Big Australian Cooperative Research Centre to help lead agriculture to a carbon-free future

A new agriculture research hub – with the highest level of funding ever for this type of model – has been launched in Queensland to assist farmers with the transition to reducing greenhouse gas emissions.

It’s tough for farmers to be at the bottom end of the food chain. But that’s where they are when it comes to reliable – and cheap – energy.

Many agricultural businesses operate at the loose ends of hundreds of kilometres of wires. Others must regularly truck in diesel to fuel generators and machinery.

Both are subject to soaring costs. And that’s before the increasing demands of disaster mitigation. Carbon emission reductions projects, although theoretically attractive financially,  are sometimes considered an optional cost.

But they are problems the $70 billion sector must overcome, especially as it strives to become a $100 billion industry by 2030.

Now, a new $300 million effort, based on the industry-academia Cooperative Research Centre model, has been initiated in Queensland to tackle the practical challenges this drive poses.

The University of Queensland, the Queensland Department of Agriculture and Fisheries – and a consortium of 73 industry partners – have formed the Zero Net Emissions Agricultural Cooperative Research Centre (ZNE-Ag CRC).

The Federal Government pitched $87 million towards its funding pool – making it the largest Cooperative Research Centre in the concept’s history.

Matthew morell image lyndon mechielsen square 1
Matthew Morell

“Reducing emissions across Australian agriculture is a significant challenge given the diversity of agricultural products we produce, the unique challenges presented by our environmental conditions and the need for new technology to drive emissions,” says interim CEO Professor Matthew Morell.

But the Federal Government’s research and development investment body, AgriFutures Australia, stated in its October annual report that these challenges mask an opportunity.

“On-farm renewable energy systems present an affordable and low-carbon pathway for primary producers and agribusinesses to remain globally competitive,” its industry research found.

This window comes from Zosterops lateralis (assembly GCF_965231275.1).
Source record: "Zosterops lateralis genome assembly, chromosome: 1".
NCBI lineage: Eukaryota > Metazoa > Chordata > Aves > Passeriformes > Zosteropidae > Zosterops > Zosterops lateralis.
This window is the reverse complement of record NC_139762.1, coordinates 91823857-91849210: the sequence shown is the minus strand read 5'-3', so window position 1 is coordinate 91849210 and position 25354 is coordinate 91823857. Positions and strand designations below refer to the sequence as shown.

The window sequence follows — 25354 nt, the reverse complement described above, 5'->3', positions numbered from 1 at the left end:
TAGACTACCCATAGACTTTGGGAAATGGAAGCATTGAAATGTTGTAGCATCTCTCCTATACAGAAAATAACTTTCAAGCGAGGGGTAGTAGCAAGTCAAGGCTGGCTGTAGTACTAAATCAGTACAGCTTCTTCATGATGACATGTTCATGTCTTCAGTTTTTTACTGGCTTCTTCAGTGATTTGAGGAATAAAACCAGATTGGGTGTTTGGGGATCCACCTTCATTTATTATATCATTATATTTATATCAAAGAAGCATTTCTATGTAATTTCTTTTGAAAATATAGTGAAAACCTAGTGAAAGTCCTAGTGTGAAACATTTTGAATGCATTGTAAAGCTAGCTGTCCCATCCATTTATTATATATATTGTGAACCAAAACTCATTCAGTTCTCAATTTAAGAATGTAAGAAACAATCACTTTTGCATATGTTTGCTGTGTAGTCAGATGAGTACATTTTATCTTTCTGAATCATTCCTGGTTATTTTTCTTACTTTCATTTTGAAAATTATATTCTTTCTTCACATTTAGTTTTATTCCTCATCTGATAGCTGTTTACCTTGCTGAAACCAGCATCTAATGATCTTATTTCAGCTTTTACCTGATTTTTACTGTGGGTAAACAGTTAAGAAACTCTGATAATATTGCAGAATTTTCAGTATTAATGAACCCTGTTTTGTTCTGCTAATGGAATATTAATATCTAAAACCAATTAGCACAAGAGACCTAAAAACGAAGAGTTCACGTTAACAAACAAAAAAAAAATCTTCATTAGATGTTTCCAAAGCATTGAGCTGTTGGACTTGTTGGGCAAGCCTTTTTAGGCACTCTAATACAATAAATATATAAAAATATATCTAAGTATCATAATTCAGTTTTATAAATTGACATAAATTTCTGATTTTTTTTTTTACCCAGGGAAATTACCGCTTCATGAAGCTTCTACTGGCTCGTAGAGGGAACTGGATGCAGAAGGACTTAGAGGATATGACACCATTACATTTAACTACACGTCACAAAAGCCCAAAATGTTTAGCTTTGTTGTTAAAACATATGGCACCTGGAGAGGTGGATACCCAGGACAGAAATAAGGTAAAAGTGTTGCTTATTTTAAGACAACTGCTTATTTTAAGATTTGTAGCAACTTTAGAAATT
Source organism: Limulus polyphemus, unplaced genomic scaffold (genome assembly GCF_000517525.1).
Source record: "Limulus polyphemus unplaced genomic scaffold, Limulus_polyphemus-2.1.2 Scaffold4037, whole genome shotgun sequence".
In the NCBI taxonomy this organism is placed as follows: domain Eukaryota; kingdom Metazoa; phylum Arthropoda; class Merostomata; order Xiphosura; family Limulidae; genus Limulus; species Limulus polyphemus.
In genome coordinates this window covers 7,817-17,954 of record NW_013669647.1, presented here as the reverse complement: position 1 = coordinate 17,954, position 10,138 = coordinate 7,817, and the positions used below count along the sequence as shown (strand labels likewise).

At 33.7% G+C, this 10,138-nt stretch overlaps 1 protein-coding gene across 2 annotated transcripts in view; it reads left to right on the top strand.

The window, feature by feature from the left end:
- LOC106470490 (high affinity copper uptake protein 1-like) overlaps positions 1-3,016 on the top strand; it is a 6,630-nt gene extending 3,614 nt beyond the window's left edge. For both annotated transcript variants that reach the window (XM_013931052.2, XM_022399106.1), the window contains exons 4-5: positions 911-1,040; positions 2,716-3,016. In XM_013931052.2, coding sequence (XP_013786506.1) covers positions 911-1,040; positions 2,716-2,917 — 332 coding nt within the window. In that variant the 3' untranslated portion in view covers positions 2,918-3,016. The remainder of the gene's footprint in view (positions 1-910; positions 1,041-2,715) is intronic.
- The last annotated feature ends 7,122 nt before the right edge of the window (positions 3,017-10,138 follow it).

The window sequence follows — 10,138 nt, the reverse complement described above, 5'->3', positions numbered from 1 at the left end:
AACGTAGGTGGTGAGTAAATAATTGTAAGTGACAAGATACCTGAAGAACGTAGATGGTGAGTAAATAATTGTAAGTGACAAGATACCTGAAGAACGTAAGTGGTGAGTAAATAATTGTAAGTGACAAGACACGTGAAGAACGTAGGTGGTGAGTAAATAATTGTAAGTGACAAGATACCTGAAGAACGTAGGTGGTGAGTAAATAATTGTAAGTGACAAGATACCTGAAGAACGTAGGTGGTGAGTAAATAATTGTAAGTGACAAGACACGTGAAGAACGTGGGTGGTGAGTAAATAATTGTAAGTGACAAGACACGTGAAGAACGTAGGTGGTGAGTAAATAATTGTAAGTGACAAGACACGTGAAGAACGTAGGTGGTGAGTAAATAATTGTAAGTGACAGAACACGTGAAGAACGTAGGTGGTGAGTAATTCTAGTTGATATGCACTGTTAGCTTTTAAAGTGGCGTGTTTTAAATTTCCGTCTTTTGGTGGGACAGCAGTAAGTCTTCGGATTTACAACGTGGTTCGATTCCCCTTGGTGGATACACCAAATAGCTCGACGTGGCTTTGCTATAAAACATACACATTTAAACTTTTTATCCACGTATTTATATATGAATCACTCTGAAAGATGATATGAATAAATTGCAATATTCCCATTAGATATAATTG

AgriFutures Australia Manager for National Rural Issues Jane Knight says there’s no one-size-fits-all solution. But research points to a set of potential pathways primary producers can take – and the business cases backing each.

Agriculture can be net zero

“Battery electric and hydrogen fuel cells are the dominant technologies expected in future heavy machinery and equipment markets,” Ms Knight explains.

“We’ve seen evidence in the freight sector where prime movers have been retrofitted for battery electric operation, with electric trucks achieving a 300km range for between $14-$42 in comparison to a $116 diesel equivalent.”

It’s a promising win-win scenario.

But AgriFutures concedes the economics of scale that apply to the agricultural sector could pose unanticipated constraints.

Such hurdles are what the new CRC hopes to identify and overcome.

“This commitment of industry to this CRC is particularly important, demonstrating the leadership the sector is taking in finding economically viable mechanisms to drive to a zero net emissions future,” says Morell.

Early results are expected.

“We’ll provide coordinated tools for industry and benchmarks to assess emissions footprints as the first part of a more coordinated and rigorous set of approaches,” he says.

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The Greenlight Project is a year-long look at how regional Australia is preparing for and adapting to climate change.

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